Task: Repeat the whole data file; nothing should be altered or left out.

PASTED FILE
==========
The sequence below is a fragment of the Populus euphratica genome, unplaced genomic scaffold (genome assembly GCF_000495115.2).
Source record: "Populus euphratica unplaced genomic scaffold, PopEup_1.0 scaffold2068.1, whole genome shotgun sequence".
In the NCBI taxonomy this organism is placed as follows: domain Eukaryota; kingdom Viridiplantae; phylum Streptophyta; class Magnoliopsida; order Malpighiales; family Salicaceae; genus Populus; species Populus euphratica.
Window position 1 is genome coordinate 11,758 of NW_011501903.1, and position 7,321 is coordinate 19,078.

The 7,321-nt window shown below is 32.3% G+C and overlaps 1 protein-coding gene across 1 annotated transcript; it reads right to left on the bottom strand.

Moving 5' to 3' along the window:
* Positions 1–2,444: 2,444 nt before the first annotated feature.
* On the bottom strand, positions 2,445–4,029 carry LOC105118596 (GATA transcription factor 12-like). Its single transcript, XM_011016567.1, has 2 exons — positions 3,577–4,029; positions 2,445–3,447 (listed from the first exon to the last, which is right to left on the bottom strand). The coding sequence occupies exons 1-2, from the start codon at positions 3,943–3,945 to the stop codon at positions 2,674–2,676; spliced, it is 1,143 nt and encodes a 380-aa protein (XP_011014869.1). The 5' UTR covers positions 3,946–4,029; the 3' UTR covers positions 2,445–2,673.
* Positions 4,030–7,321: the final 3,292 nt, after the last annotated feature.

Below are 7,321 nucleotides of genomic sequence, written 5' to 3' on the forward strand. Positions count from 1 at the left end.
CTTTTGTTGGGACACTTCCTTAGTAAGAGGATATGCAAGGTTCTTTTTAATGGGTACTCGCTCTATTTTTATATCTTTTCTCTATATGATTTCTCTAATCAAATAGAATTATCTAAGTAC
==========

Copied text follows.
The sequence below is a fragment of the Populus euphratica genome, unplaced genomic scaffold (genome assembly GCF_000495115.2).
Source record: "Populus euphratica unplaced genomic scaffold, PopEup_1.0 scaffold2068.1, whole genome shotgun sequence".
In the NCBI taxonomy this organism is placed as follows: domain Eukaryota; kingdom Viridiplantae; phylum Streptophyta; class Magnoliopsida; order Malpighiales; family Salicaceae; genus Populus; species Populus euphratica.
Window position 1 is genome coordinate 11,758 of NW_011501903.1, and position 7,321 is coordinate 19,078.

The 7,321-nt window shown below is 32.3% G+C and overlaps 1 protein-coding gene across 1 annotated transcript; it reads right to left on the bottom strand.

Moving 5' to 3' along the window:
* Positions 1–2,444: 2,444 nt before the first annotated feature.
* On the bottom strand, positions 2,445–4,029 carry LOC105118596 (GATA transcription factor 12-like). Its single transcript, XM_011016567.1, has 2 exons — positions 3,577–4,029; positions 2,445–3,447 (listed from the first exon to the last, which is right to left on the bottom strand). The coding sequence occupies exons 1-2, from the start codon at positions 3,943–3,945 to the stop codon at positions 2,674–2,676; spliced, it is 1,143 nt and encodes a 380-aa protein (XP_011014869.1). The 5' UTR covers positions 3,946–4,029; the 3' UTR covers positions 2,445–2,673.
* Positions 4,030–7,321: the final 3,292 nt, after the last annotated feature.

Below are 7,321 nucleotides of genomic sequence, written 5' to 3' on the forward strand. Positions count from 1 at the left end.
CTTTTGTTGGGACACTTCCTTAGTAAGAGGATATGCAAGGTTCTTTTTAATGGGTACTCGCTCTATTTTTATATCTTTTCTCTATATGATTTCTCTAATCAAATAGAATTATCTAAGTAC